Some of these comments are so infuriating - I had to stop reading. Are some of you seriously considering the presence of natural breasts to be more important than the peace of mind (and lower chances of breast cancer) that she can now enjoy? It's as if you have become angry at her for making a choice that has nothing to do with you or anyone else. There is an unbelievable level callousness in some of your words. Of all of the body parts to remove, breasts have no governing function that a normal person couldn't live happily without. Your arguments are hollow and narrow-minded. With breasts: remarkably HIGHER chance of suffering through (possibly dying of) cancer. Without breasts: remarkably LOWER chance of suffering through (possibly dying of) cancer. That's simply it. Good luck, Lindsay. I hope you are better that I am at dismissing the aggressive ignorance that seems to pervade humanity.

Age: 25
Way to stick it to breast cancer Avner.. you rock!
It is amazing to me to see all the negative responses associated with this story. I have been thinking about also having this surgery done for some time now. My mother, who is only 50 years old, died to weeks ago after suffering for years with this terrible disease. I don't feel anyone can truly understand Lindsay's desicion without having knowlege about the disease or if it has affected your life in some way. I envy Linsay for making the decision to try to prolong her life to make a difference in the world and bring awareness to this disease before taking the chance to perhaps let her life end at such an early age.
An awful lot of people seem to think this was a couragous decision I think it was rather cowardly. This woman has no idea what the future holds for her or medical technology. How sad that she isn't willing to take the risk.
I found this story very interesting in the decision that the woman made herself and the reaction to it. It seems very polarized. I decided to research this story a little further and discovered two things:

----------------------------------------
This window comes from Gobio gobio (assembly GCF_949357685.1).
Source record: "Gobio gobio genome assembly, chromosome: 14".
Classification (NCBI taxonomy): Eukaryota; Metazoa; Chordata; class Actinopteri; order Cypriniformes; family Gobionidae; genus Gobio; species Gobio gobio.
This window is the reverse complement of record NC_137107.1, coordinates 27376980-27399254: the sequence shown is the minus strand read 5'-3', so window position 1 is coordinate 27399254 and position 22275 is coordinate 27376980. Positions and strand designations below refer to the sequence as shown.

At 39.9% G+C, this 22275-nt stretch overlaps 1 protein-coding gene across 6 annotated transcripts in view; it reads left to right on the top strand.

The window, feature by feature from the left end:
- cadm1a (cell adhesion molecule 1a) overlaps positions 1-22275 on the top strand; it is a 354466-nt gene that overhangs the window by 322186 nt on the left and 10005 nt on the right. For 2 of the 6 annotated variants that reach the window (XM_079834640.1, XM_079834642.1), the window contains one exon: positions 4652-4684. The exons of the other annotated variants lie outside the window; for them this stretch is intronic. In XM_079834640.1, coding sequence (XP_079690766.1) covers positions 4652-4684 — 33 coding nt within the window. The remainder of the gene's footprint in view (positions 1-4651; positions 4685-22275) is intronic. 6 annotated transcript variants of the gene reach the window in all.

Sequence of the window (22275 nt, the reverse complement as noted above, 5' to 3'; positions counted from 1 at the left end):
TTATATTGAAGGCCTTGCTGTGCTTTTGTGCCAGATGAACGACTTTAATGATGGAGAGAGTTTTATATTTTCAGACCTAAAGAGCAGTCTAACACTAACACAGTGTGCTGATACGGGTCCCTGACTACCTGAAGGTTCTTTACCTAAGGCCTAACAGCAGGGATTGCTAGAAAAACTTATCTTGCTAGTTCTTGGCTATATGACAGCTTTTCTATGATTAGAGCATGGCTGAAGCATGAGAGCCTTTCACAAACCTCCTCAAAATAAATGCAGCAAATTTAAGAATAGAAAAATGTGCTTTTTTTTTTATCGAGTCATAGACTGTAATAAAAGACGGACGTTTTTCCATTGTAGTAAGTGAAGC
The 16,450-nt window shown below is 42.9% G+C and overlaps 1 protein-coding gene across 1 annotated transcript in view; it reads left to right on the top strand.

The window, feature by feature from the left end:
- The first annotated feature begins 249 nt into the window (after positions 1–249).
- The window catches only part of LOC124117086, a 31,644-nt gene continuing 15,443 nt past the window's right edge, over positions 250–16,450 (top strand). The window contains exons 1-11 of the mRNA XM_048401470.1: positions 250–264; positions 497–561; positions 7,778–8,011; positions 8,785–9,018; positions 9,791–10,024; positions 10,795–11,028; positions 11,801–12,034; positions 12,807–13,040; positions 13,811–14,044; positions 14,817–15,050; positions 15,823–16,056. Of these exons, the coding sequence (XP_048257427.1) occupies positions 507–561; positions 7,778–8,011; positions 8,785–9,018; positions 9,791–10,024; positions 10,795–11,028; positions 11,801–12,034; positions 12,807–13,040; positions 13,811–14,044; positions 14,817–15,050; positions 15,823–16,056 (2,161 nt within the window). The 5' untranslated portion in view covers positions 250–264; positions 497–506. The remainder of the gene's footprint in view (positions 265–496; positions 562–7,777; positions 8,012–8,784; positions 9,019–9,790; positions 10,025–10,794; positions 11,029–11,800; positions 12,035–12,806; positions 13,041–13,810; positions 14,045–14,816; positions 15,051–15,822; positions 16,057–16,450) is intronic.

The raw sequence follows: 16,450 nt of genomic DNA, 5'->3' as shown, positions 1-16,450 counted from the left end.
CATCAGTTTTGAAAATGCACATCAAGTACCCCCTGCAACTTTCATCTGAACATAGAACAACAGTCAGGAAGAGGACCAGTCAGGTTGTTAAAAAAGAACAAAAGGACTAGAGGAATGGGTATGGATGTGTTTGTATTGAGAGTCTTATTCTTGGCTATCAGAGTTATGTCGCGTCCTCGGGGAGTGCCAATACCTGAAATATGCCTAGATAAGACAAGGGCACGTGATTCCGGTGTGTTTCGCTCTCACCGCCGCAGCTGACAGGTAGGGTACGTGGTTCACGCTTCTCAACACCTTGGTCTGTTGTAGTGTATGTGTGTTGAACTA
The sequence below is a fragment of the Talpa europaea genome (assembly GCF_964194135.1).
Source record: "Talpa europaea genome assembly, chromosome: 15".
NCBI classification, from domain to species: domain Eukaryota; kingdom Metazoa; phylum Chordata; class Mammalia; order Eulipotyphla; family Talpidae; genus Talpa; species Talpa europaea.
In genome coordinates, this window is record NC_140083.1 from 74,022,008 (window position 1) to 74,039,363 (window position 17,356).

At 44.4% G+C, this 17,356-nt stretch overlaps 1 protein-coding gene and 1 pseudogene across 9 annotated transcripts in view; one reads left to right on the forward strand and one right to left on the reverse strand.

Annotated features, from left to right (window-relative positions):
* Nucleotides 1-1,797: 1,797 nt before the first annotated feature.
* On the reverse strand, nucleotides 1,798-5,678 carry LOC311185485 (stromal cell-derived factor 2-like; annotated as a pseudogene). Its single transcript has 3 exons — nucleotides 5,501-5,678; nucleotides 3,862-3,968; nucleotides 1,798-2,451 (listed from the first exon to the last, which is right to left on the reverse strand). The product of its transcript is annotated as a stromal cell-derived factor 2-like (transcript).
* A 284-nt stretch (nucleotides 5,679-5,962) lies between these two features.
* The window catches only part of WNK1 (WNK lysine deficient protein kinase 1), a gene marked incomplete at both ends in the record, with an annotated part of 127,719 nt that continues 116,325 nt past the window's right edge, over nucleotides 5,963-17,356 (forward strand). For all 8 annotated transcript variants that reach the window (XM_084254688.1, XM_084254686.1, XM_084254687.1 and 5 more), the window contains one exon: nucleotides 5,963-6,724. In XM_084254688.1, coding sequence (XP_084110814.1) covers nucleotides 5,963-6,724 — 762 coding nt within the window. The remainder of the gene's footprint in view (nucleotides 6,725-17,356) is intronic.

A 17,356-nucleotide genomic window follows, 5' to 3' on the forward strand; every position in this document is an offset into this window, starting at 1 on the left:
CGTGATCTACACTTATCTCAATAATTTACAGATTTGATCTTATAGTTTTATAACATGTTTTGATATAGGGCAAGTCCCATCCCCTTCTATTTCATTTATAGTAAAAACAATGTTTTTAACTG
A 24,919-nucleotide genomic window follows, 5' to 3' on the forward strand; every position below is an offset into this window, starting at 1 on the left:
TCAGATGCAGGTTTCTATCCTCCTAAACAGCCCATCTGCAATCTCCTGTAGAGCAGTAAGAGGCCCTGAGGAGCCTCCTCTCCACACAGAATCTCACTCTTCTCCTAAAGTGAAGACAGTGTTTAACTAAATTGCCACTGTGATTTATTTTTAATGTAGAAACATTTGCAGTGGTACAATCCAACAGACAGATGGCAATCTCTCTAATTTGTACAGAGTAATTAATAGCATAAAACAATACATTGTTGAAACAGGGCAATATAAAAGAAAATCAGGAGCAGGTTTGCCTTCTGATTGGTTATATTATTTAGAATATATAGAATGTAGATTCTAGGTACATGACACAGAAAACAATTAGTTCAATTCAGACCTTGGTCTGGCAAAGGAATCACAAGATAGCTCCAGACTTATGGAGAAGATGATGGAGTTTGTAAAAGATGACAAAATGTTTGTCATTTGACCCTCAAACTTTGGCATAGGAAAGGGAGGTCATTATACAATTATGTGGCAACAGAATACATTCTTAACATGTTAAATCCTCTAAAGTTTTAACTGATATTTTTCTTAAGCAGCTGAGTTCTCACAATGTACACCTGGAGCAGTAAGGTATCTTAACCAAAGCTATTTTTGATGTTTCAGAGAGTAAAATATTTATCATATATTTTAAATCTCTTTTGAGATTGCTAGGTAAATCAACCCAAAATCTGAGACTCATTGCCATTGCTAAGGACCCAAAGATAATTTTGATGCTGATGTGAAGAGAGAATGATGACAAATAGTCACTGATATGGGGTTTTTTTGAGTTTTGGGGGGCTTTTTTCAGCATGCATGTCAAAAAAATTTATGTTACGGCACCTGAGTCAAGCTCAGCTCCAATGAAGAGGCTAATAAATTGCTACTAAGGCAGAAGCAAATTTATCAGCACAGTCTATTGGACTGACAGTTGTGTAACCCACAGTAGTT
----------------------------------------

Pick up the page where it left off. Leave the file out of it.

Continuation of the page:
1.) she had an 85% chance of getting cancer
2.) she has opted to get breast implants.

I see this as an issue of rationality not bravery. I am a man and a scientist and thus I like to have at least some of the facts before I make up my mind. This woman faced significant risk (85%). She weighed the costs and made a rational decision. She also has decided to have breast implants to help account for her loss.

Let me ask you something, if you were told that you have 85% to die in the future, what would you do to maintain your life? This is not "just a chance" but a likelihood. Science is not perfect, true. Impulsive opinion and vitriol is certaintly not perfect either. Far from it. I would ask everyone here to think, explore, and then decide.
Wow! While the surgery may have helped you "not to live in fear," I am sincerely hoping that your gamble of beating cancer pays off. I am not familiar with where cancer may come from (i.e. can it come from outside the actual breast) but I'm sure rooting for you!
This is incredible. Science has come a long way. Pretty soon people whose parents had heart attack can replace hearts and kidney problems then replace kidneys so on etc. :). People have to understand that they die eventually, if its a disease then so be it. I think its stupid to mutilate yourself in fear of dying. For that matter i would avoid flying,driving etc. if i am afraid. Diseases happen regardless you take early action or not. You shouldn't live in fear because of them. What now if she has something else, like kidney stones etc. ?
Please focus & improve on your deeds,given the time you have, do not live in fear of anything. Take things as they happen. Eventually people die, that shouldn't make us afraid.
Lindsay - I believe the real issue here is your fear.